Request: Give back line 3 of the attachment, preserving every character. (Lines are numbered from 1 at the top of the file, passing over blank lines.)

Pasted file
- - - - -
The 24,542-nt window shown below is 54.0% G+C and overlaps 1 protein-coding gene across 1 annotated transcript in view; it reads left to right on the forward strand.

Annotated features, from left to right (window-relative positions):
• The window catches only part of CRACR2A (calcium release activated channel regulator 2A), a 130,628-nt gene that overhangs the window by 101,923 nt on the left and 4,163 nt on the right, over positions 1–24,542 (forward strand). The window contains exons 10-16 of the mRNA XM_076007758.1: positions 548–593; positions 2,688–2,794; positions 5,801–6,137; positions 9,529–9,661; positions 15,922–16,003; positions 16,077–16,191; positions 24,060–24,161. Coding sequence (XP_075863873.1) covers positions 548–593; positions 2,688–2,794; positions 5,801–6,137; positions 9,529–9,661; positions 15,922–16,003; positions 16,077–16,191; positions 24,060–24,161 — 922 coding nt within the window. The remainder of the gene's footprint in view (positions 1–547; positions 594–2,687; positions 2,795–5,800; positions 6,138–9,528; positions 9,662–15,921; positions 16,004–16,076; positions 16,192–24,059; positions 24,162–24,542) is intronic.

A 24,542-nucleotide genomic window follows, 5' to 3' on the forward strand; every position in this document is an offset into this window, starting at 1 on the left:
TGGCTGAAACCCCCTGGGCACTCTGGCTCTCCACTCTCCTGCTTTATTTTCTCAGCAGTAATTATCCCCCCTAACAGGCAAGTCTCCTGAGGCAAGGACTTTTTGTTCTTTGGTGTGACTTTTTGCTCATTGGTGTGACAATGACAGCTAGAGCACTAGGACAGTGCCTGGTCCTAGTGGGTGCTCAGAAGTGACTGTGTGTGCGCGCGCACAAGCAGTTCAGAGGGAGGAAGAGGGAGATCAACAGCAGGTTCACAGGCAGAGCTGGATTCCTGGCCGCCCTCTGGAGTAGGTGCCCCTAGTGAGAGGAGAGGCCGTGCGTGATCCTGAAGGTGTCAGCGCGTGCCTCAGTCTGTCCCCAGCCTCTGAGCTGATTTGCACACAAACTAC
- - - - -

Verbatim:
• The window catches only part of CRACR2A (calcium release activated channel regulator 2A), a 130,628-nt gene that overhangs the window by 101,923 nt on the left and 4,163 nt on the right, over positions 1–24,542 (forward strand). The window contains exons 10-16 of the mRNA XM_076007758.1: positions 548–593; positions 2,688–2,794; positions 5,801–6,137; positions 9,529–9,661; positions 15,922–16,003; positions 16,077–16,191; positions 24,060–24,161. Coding sequence (XP_075863873.1) covers positions 548–593; positions 2,688–2,794; positions 5,801–6,137; positions 9,529–9,661; positions 15,922–16,003; positions 16,077–16,191; positions 24,060–24,161 — 922 coding nt within the window. The remainder of the gene's footprint in view (positions 1–547; positions 594–2,687; positions 2,795–5,800; positions 6,138–9,528; positions 9,662–15,921; positions 16,004–16,076; positions 16,192–24,059; positions 24,162–24,542) is intronic.